|Suzanna and Dick Hermans, Oblong Books and Music
Oblong Books & Music, with two locations, in Rhinebeck and Millerton, N.Y., is part of the "Greater New York State" region that will go up to $12.50 per hour. Though the increase in payroll costs will have an effect on the store, co-owner Suzanna Hermans said she felt that the rate of increase for upstate New York is not terrible. Hermans is looking into possibly devoting more space for sidelines and non-book items, and will look at hours to make sure Oblong is not over-staffed. Hermans added that one of the unfortunate consequences of the wage increase is that she will most likely not hire any high schoolers in the immediate future: normally, she likes to have at least one high schooler on staff.
"I think that the speed in which they are going for upstate New York is fair," she said. "Looking at the schedule, it'll work. We'll find a way."
She stressed that the bigger issue, though, is that eventually "we're all going to be at $15." It will happen much sooner in some places than in others, but it is an issue that everyone in the industry will at some point have to face. "If publishers want to make sure we can survive," she continued, they will probably have to make some changes to terms or net pricing. As for removing the prices from books, Hermans said she had conflicted feelings about the idea, but she would be very curious to see if it's feasible.
"Philosophically I think almost all of us are for [raising the minimum wage]," said Hermans. "But we're going to need a lot of help to figure this out."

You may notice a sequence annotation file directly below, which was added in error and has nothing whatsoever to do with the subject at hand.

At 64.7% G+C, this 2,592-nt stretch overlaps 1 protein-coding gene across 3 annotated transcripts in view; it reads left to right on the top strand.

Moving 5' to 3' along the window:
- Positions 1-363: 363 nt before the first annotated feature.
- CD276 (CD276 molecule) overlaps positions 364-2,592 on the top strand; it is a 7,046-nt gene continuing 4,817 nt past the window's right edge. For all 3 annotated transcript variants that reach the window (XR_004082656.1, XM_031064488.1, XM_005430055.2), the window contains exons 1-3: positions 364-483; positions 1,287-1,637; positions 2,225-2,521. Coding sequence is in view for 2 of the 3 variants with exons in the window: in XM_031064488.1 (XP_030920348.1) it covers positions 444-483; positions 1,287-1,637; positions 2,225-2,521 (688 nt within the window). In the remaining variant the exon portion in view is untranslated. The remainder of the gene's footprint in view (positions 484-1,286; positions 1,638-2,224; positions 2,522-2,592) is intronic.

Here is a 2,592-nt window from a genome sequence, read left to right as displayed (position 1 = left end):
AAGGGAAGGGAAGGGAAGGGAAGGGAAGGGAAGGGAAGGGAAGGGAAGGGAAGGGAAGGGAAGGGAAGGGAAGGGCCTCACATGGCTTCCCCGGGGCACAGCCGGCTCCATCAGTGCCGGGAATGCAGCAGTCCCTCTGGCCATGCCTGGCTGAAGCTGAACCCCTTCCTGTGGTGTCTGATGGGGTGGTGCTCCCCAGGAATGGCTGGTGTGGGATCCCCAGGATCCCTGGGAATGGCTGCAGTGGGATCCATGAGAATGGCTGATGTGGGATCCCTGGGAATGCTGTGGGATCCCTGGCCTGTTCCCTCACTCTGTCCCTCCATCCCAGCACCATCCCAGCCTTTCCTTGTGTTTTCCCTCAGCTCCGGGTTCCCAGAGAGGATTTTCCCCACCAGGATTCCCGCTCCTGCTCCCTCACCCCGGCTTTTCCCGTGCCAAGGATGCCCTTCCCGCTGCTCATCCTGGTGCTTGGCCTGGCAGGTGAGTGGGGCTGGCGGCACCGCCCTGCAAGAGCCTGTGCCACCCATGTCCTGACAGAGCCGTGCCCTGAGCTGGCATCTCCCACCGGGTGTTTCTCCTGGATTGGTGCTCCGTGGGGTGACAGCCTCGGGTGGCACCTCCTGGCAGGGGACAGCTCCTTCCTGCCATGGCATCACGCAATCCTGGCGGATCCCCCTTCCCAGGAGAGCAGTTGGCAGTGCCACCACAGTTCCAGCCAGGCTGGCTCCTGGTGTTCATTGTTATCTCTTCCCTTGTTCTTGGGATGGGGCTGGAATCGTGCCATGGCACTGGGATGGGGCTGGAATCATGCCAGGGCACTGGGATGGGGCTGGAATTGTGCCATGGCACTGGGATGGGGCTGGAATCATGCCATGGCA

|Christine Onorati, WORD Bookstores
Christine Onorati is the owner of WORD Bookstores in Jersey City, N.J., and Brooklyn, N.Y. At the moment, the minimum wages in New York City and in New Jersey are not so different: the New Jersey minimum wage rose to $8.38 per hour in 2015 and the New York City minimum wage currently stands at $9 per hour. Beginning next year, however, the New York minimum wage will increase at a very rapid pace. Many WORD employees, including part timers and some full timers, split their time between Jersey City and Brooklyn. In most cases, their salaries are based on location.
"I'm taking it one step at a time," said Onorati. "And, honestly, for both stores, we're focusing more on decreasing our number of part timers and increasing full time. Because I'm not sure how we can afford to raise all our part timers, especially those who work just a few hours handling our off-site events."
Onorati may have to start saying no to more off-site sales opportunities if the prospective labor costs become too high. She said she worries that having to be increasingly careful about the store's labor costs may curb her team's ability to think outside the box in terms of creating unusual opportunities to sell books. As for support from publishers, Onorati doubted whether there is a single solution. But, she said, if margins were improved, labor costs could of course be more easily absorbed.
"I have always taken pride in paying my employees on the higher end of the scale for our industry," said Onorati, adding that when considering the myriad challenges that independent businesses face today, she feared that retail as a career has become less and less viable. "But this increase for part timers will make it even more difficult for me to justify the costs. And I think it will be very hard for many bookstores to absorb these costs, which then will be one more obstacle in the path to profitability that bookstores face every day." --Alex Mutter